“But the absolute most funnest, bestest, tastiest ever,” she thinks, “are books. Yes, books. Those bits of paper are like dessert. They almost melt in my mouth. And ripping them into little pieces, chewing them into pulpy pieces to decorate the carpet is so satisfying. It’s almost worth destroying my lady’s books even though when she discovers me and the book she screams like a cat. Yeow! I don’t like that loud sound. And she gives me a swat and a ‘No, no, no, no! Bad dog!’”

 

Sitka chases and terrorizes Link, the cat.

She steals the kitchen towels, any socks left on the floor, wires, the tv remote, tags on towels and blankets, anything not tied down, etc.

And she’s a digger. There are bunnies and ground squirrels in abundance on our eight acres. And, by golly, she’s gonna dig one up!

She hasn’t learned to come. Well, I take that back. She comes when I have a treat to offer her. Otherwise, she comes when she feels like it.

She jumps on us. We’re working on that. She doesn’t jump on me too much ‘cause I thrust out my knee. But Bruce is so nice, she keeps it up with him.

Oh, but this sweet puppy is so adorable. When I praise her, she gazes up at me with liquid dark chocolate eyes that seem to say, “I’d do anything for you.”

And so, we hold on. Because the reward of our consistent training and praise and patience will be a loving, loyal, civilized adult dog who will bark to warn us of prowlers, protect us from all dangers, and lie at our feet when we sit by the fire, dreaming contented doggie dreams.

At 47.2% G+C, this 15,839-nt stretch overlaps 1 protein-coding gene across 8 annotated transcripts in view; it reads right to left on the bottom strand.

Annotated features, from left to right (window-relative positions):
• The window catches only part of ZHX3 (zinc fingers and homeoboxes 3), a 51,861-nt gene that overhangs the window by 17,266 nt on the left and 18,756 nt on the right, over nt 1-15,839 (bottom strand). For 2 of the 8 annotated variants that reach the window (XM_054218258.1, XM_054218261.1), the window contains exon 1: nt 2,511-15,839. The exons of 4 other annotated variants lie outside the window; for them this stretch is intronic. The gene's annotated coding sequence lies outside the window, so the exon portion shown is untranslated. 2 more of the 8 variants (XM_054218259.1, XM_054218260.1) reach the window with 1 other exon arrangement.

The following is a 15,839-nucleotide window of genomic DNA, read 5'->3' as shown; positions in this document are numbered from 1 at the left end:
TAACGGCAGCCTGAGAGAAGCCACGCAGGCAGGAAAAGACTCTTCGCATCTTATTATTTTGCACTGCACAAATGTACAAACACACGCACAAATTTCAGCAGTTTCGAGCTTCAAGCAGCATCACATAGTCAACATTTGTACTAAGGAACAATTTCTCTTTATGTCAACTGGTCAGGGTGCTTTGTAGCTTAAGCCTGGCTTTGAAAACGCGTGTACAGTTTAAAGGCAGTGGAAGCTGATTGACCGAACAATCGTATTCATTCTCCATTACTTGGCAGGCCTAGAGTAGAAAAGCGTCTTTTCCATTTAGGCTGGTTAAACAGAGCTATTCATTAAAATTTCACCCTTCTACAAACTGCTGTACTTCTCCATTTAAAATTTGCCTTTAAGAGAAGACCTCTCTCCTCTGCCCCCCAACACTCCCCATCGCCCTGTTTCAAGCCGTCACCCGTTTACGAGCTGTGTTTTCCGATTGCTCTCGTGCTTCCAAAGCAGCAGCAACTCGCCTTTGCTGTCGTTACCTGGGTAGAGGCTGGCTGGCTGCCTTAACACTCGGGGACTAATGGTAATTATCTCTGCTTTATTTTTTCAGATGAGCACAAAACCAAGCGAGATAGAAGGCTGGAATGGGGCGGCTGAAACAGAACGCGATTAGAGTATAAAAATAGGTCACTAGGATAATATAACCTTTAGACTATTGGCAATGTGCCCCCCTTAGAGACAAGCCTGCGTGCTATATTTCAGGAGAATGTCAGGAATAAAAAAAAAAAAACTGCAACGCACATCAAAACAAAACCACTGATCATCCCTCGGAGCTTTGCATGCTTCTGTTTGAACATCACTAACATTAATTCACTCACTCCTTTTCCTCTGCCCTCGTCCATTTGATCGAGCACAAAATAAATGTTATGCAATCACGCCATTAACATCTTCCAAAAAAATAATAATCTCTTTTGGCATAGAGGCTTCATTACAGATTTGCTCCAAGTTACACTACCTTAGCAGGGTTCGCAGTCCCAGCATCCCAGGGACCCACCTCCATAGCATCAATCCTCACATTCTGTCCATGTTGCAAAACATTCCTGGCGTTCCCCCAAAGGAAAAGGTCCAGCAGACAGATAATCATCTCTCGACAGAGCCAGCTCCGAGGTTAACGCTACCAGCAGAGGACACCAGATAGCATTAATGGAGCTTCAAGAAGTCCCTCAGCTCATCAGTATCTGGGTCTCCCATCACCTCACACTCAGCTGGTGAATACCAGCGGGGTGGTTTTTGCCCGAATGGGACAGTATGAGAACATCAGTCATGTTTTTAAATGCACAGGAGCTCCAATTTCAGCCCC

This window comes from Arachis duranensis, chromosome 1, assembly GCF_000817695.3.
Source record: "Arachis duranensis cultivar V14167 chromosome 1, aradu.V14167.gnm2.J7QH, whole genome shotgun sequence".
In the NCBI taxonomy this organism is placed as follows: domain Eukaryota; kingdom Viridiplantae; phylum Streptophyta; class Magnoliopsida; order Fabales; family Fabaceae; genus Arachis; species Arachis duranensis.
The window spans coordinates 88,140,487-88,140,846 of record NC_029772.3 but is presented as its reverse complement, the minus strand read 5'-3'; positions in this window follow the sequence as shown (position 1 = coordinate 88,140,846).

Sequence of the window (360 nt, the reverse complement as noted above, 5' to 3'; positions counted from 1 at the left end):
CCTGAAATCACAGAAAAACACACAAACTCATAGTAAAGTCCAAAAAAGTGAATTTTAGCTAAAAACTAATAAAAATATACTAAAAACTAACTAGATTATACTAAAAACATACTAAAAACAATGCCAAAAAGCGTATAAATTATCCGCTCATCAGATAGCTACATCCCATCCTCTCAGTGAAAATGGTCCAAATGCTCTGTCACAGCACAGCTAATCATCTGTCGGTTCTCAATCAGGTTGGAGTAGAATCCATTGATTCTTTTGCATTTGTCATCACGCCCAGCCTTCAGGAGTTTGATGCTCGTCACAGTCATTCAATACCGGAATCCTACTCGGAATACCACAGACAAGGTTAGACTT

And, unlike raising humans, we don’t have to wait for twenty years to finally see the fruit of our labors.

I’d forgotten how much patience it takes to raise a young one. It’s all coming back.

Embrace Your Elements

We’re in the process of making a transition from the wet, but beautiful northwest  to cold and windy southeast Wyoming.

Each year, in the state of Washington, I geared up (literally) for the onslaught of constant rain and dark during the fall and winter and spring days. It seemed as if as soon as October arrived, so did the gloomy weather.

Now, before the covid lockdowns this wasn’t much of a problem. I’d just load up my backpack with writing supplies and my laptop and head on over to my favorite coffee places. I’d sit by the fire, with my laptop, enjoying its warmth as I occasionally gazed outside to watch the boats glide by in the harbor. 

I found ways to enjoy the rain. And sometimes there’s something kind of romantic and mysterious about the cloudy weather that lends itself to imagining all kinds of potential stories to be stored away for future writing days.

But in Wyoming, dark clouds are rare (yay!) and sunshine is plentiful (big yay), but wind is an almost daily occurrence.